Volunteerism, Not Voluntourism

The Dangers of Volunteering

Volunteering is a popular way to travel.  In Europe, taking a gap year after finishing college to travel is very common.  Many students choose to spend all or part of their year volunteering overseas.  But it’s not just young people who travel and volunteer, I’ve met people of all ages during my travels who are volunteering.

Not surprisingly, voluntourism is now an industry.  For a fee, you can have a complete volunteer experience arranged for you, including a placement to match your skills and interests, an orientation program, weekend excursions, room and board, Western toilets and more.  

My work space while volunteering at Nature’s Healing Home

Sounds great, at first, but voluntourism has earned a bad reputation for many reasons.  Exorbitant fees are charged for the privilege of volunteering and it is doubtful if most of the funds ever reach the people you think you are helping.   Another problem is that organizations may spend much more time and resources assisting volunteers rather than focusing their attention on the work they are doing for their communities.  The focus shifts from helping those in need to meeting the needs of international volunteers.

If you are working with children, you may be doing more harm than good.  Children are often treated more as tourist attractions than human beings by well-meaning volunteers.  Orphaned children see a parade of volunteers passing through, growing attached to some, only to see them leave a few days later.  Volunteers leave with hundreds of photos of themselves with the children to post on Facebook or Instagram.  In the worst cases, children are intentionally used as props in order to elicit more sympathy and donations.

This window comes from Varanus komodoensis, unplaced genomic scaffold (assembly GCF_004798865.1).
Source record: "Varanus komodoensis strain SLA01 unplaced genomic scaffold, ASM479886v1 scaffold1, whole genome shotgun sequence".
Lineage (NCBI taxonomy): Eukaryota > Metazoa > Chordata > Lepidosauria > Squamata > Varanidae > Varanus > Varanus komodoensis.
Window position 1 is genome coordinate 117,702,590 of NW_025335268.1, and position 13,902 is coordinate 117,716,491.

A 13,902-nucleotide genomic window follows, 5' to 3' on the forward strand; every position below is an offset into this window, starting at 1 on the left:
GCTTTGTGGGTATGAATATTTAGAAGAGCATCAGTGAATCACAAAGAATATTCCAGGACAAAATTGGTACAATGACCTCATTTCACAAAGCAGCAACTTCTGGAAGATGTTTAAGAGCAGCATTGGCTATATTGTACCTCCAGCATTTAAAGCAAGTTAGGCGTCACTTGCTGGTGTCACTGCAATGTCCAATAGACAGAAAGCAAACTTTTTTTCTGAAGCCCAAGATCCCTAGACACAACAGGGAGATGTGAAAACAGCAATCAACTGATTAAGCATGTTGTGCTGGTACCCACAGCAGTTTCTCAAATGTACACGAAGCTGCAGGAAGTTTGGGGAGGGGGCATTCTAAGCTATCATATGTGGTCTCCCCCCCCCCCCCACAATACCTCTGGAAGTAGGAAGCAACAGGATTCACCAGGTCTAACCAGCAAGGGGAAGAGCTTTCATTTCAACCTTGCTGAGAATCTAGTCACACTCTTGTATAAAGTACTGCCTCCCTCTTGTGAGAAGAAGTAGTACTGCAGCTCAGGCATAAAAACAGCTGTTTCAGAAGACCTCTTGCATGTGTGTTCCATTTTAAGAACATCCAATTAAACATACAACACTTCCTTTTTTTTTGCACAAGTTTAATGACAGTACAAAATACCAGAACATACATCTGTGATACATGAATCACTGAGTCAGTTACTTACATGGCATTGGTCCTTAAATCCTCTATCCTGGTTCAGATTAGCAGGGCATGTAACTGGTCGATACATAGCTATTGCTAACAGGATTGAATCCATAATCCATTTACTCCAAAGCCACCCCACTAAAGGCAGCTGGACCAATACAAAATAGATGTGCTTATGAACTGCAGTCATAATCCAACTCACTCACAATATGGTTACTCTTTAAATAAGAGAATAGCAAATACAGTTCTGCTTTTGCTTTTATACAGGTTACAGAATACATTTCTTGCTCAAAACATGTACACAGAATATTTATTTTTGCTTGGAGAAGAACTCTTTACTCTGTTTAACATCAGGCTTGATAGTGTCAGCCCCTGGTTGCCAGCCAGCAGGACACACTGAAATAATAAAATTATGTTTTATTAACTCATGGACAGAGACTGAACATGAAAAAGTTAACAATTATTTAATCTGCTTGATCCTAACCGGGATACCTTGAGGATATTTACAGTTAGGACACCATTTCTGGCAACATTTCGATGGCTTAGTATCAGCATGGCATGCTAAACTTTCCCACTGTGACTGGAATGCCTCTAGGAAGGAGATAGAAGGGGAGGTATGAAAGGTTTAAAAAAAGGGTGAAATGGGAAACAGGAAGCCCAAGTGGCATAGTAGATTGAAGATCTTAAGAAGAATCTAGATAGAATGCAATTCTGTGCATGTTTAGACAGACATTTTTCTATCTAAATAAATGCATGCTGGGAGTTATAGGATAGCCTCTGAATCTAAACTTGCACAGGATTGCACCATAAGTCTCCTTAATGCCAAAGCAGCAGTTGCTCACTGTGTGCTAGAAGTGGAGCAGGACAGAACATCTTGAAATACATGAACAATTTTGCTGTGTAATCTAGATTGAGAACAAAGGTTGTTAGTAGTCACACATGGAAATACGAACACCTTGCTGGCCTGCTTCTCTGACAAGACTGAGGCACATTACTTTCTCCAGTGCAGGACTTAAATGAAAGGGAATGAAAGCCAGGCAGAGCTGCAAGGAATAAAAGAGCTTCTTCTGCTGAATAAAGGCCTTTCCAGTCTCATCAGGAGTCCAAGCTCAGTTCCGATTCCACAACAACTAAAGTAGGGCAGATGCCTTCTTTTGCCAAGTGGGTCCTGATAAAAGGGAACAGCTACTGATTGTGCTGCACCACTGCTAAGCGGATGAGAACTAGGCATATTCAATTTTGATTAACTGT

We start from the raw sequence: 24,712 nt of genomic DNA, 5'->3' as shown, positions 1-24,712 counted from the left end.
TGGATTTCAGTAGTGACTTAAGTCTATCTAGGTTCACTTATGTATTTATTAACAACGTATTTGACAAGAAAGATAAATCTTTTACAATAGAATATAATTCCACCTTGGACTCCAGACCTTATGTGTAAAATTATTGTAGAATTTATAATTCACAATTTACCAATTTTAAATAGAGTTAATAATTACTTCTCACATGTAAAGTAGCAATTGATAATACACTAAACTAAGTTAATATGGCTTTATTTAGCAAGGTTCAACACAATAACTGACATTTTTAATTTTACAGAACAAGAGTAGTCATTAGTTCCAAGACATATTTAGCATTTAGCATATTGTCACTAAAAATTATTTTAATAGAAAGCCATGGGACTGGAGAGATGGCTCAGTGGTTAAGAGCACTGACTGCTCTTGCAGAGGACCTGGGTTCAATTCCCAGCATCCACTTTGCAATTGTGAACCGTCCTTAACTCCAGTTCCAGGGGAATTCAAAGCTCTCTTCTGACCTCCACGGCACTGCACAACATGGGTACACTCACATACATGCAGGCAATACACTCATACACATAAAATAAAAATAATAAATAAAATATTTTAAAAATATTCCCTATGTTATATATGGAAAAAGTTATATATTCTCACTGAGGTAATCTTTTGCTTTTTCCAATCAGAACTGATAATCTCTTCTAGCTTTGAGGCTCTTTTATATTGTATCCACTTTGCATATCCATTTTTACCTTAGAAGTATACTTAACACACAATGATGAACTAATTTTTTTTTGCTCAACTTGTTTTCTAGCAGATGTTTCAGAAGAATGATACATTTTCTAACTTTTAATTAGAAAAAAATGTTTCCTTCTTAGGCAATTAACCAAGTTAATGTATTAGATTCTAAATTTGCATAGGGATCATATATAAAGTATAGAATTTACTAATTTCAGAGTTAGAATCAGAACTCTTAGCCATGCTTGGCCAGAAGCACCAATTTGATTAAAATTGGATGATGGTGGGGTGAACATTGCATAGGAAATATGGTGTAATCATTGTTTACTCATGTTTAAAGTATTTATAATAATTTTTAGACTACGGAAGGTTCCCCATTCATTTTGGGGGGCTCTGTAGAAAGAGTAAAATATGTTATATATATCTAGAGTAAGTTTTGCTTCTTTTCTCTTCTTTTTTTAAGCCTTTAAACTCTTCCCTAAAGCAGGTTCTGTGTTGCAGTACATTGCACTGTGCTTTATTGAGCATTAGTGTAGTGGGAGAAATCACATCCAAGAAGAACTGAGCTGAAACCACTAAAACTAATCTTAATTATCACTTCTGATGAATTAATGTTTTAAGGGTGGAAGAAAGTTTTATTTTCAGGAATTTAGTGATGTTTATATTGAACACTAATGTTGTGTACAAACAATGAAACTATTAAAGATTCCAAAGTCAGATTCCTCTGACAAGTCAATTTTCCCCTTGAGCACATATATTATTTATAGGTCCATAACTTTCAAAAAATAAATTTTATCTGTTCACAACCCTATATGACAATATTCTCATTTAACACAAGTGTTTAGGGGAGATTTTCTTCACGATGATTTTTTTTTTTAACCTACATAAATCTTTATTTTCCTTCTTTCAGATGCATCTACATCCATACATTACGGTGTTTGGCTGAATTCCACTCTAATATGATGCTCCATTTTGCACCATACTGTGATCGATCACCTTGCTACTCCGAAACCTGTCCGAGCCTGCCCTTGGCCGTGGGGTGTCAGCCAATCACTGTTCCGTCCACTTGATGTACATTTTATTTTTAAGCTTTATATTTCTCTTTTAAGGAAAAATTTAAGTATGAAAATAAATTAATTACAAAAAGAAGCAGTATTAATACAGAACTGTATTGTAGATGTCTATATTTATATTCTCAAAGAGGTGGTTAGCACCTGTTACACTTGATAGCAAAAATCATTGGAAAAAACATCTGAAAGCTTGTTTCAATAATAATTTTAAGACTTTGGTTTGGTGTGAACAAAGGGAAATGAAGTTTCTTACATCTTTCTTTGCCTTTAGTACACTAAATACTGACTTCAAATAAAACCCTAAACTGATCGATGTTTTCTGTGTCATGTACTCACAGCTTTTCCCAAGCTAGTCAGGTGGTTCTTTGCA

I even had a chance to volunteer as a photographer at a fancy resort for a day.

Why I Volunteer

There are some who object altogether to rich Westerners volunteering overseas.  It would be far better to donate money rather than risk disrupting the lives of those you are trying to help.  Although I understand this point of view, I believe there are effective ways to successfully volunteer overseas.

Volunteering for me is a way to immerse myself in a culture, meet amazing people, understand my place in this world, travel cheaply and enrich my own life – while trying to help others.  I have no problem acknowledging that volunteering is as much for me as it is for those I want to help.  The hard part is not making it all about me at the expense of others.  What’s most important for me, then, in choosing a volunteer opportunity, is that my experience will not have a negative impact on those I am trying to help.  I cannot always be sure that it won’t, but by doing thorough research into each opportunity, I can hopefully meet my goals.

My visits to the Sikh temple only happened because I was invited by my hosts where I was volunteering.

Volunteer Resources

I am often asked how I find out about volunteer opportunities overseas.  Here is a short list of the most helpful sites I have found.  Each of these organizations focuses on matching volunteers with opportunities without charging fees (or in some cases a very minimal fee).  These websites simply provide information and ways for volunteers to communicate with each other.  It is still up to the volunteer to contact organizations individually and do further research.  The sites also include reviews from previous volunteers, so it is easy to get an idea of what to expect and if it is a good fit for you.  

I will update this list as I find more useful websites.  Feel free to contact me if you have any questions about volunteering overseas.

Get closer to the locals by volunteering.

Helpx – I used this site to find my volunteer opportunity at Nature’s Healing Home.  There are many farm and hostel volunteer locations on this site, but a variety of others are available as well.  A small fee is charged to join the site, but you can read about volunteer opportunities without joining.

Omprakash – I used this site to volunteer in Honduras and Nepal.  It is easy to contact other volunteers through the site to find out about their experiences and get recommendations.  There is no fee to use the website.  

Workaway.info – This site was recommended to me by my “year abroad advisors,” Anthony and Jean.  It is easy to save profiles that interest you, contact potential sites for volunteering, and even communicate with other volunteers through the site.